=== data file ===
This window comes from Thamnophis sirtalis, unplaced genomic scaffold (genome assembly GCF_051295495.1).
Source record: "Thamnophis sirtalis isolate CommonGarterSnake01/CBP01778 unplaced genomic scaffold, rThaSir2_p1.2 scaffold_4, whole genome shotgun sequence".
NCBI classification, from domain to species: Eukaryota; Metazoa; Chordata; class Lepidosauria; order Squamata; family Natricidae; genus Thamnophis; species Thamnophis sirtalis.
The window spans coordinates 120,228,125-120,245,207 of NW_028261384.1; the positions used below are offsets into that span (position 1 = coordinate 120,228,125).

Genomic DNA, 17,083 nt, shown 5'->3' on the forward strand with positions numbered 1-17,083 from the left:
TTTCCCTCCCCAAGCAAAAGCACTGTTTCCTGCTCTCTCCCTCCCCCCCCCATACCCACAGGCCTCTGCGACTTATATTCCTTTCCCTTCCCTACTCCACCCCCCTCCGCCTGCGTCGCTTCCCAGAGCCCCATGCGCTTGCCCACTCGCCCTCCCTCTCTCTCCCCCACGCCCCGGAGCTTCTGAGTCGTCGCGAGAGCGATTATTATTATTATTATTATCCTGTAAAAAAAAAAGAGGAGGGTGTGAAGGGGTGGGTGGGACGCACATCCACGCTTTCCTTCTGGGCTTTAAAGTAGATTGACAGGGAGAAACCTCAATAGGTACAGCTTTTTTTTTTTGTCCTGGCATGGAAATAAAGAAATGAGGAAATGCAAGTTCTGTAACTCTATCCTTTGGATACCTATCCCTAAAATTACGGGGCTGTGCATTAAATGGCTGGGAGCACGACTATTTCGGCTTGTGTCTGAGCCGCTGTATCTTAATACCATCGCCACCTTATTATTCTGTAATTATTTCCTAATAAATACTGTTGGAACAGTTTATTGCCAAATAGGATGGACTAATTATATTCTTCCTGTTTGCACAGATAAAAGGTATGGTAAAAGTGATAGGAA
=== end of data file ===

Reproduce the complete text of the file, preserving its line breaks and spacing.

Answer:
This window comes from Thamnophis sirtalis, unplaced genomic scaffold (genome assembly GCF_051295495.1).
Source record: "Thamnophis sirtalis isolate CommonGarterSnake01/CBP01778 unplaced genomic scaffold, rThaSir2_p1.2 scaffold_4, whole genome shotgun sequence".
NCBI classification, from domain to species: Eukaryota; Metazoa; Chordata; class Lepidosauria; order Squamata; family Natricidae; genus Thamnophis; species Thamnophis sirtalis.
The window spans coordinates 120,228,125-120,245,207 of NW_028261384.1; the positions used below are offsets into that span (position 1 = coordinate 120,228,125).

Genomic DNA, 17,083 nt, shown 5'->3' on the forward strand with positions numbered 1-17,083 from the left:
TTTCCCTCCCCAAGCAAAAGCACTGTTTCCTGCTCTCTCCCTCCCCCCCCCATACCCACAGGCCTCTGCGACTTATATTCCTTTCCCTTCCCTACTCCACCCCCCTCCGCCTGCGTCGCTTCCCAGAGCCCCATGCGCTTGCCCACTCGCCCTCCCTCTCTCTCCCCCACGCCCCGGAGCTTCTGAGTCGTCGCGAGAGCGATTATTATTATTATTATTATCCTGTAAAAAAAAAAGAGGAGGGTGTGAAGGGGTGGGTGGGACGCACATCCACGCTTTCCTTCTGGGCTTTAAAGTAGATTGACAGGGAGAAACCTCAATAGGTACAGCTTTTTTTTTTTGTCCTGGCATGGAAATAAAGAAATGAGGAAATGCAAGTTCTGTAACTCTATCCTTTGGATACCTATCCCTAAAATTACGGGGCTGTGCATTAAATGGCTGGGAGCACGACTATTTCGGCTTGTGTCTGAGCCGCTGTATCTTAATACCATCGCCACCTTATTATTCTGTAATTATTTCCTAATAAATACTGTTGGAACAGTTTATTGCCAAATAGGATGGACTAATTATATTCTTCCTGTTTGCACAGATAAAAGGTATGGTAAAAGTGATAGGAA